WASHINGTON, USA – Global public debt levels were elevated already before the COVID-19 pandemic. The crisis is adding to spending needs as countries seek to mitigate the health and economic effects of the pandemic, while fiscal revenues are falling due to lower economic activity. This has pushed debt levels to new heights close to 100 percent of GDP globally. The ability to carry debt varies widely among countries. Debt vulnerabilities have increased especially in low-income countries and some emerging market economies.
Public debt, or sovereign debt, is an important way for governments to finance investments in growth and development. However, it is also critical that governments are able to continue servicing their debt and that their debt burden remains sustainable. Entering into debt distress is often a painful process, which may threaten macro-economic stability and set back a country’s development for years. Supporting member countries in managing debt risks and resolving debt distress is therefore at the heart of the International Monetary Fund (IMF) work. This work takes multiple forms.
The IMF’s analytical work helps identify sovereign debt risks and provides policy advice on how to address these risks at an early stage. Jointly with the World Bank, the IMF fosters debt transparency and supports countries in strengthening their capacity to report and manage their public debt. Technical support to member countries on formulating a debt management strategy and developing their local currency bond markets are at the core of such assistance that promotes a prudent debt structure and adds resilience to withstand economic shocks.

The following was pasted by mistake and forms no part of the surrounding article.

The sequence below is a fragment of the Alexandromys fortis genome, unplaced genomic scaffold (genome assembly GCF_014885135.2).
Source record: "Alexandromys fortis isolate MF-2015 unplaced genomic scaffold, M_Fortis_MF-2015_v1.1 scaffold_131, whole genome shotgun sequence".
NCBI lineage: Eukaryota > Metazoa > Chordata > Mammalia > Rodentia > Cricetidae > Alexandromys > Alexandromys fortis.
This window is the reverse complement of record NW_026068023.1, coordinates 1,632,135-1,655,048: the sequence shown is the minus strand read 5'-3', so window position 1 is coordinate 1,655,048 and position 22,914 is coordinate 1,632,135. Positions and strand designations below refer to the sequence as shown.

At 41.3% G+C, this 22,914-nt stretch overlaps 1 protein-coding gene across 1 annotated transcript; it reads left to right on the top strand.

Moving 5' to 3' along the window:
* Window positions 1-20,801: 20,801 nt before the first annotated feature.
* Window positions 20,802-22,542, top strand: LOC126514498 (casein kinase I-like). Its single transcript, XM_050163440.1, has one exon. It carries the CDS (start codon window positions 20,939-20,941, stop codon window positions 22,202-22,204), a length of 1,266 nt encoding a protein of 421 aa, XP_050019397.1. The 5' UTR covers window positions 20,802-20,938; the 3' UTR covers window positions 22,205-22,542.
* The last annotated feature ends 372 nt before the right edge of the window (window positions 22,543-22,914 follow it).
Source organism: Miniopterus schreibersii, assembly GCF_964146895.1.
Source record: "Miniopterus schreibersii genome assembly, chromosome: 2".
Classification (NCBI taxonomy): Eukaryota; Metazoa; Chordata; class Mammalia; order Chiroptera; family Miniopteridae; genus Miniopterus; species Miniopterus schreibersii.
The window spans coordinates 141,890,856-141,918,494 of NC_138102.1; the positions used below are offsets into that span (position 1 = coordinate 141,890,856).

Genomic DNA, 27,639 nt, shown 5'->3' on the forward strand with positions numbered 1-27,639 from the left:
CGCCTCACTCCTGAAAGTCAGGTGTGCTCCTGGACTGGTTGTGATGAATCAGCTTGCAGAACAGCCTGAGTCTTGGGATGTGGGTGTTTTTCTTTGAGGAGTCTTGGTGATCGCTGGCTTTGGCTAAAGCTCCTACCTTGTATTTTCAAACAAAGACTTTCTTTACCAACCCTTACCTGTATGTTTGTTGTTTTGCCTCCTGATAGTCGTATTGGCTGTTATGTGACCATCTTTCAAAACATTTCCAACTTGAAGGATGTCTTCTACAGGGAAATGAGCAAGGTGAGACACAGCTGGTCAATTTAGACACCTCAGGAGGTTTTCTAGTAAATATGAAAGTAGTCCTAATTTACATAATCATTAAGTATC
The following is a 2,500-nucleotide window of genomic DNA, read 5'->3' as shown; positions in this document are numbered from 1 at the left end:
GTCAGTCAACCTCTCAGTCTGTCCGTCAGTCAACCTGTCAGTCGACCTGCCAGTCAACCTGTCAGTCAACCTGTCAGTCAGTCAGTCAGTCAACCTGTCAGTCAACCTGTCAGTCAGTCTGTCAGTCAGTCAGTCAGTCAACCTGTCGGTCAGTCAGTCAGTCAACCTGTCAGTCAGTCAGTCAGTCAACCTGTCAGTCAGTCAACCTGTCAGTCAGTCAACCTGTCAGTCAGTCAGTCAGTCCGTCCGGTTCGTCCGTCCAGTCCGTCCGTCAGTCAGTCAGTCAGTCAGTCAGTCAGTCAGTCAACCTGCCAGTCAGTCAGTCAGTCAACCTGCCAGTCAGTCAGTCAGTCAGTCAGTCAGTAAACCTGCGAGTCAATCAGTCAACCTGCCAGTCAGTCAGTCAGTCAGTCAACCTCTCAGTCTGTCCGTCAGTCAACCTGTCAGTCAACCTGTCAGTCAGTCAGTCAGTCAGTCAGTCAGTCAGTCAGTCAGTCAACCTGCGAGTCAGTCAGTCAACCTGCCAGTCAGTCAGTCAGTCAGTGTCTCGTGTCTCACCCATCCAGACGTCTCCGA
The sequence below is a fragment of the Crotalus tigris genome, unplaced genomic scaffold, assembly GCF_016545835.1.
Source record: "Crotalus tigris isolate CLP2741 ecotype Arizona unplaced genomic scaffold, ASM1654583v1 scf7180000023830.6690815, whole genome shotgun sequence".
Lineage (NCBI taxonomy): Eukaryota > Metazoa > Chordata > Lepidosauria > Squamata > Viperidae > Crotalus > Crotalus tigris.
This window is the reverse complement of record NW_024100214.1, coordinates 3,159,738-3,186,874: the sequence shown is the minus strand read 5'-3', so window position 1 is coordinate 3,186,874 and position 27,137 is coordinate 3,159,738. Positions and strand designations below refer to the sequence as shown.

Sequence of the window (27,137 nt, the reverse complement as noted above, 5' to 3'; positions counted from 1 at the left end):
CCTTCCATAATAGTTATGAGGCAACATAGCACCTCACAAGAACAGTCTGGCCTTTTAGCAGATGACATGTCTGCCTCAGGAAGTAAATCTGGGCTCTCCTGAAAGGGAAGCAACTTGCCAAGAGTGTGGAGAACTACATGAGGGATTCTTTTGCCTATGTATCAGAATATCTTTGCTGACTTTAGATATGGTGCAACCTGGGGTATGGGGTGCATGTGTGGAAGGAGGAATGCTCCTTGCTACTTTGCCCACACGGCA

Countries with high debt vulnerabilities need to tackle them through a combination of adjustment and measures to restore growth. An IMF-supported program can facilitate that adjustment, but the IMF can only lend to a member if its debt is sustainable. There are cases where debt is unsustainable, even taking the adjustment efforts into account. If a member country enters into debt distress, only the country’s government can decide whether to solve this by negotiating a debt restructuring with its creditors. An IMF-supported program can support a member in the context of a debt restructuring by providing sound economic policies and new financing, enabling the return to macroeconomic viability. The IMF is also lending its support to improving the international architecture for sovereign debt restructurings, which is critical to enable faster and more effective debt reduction.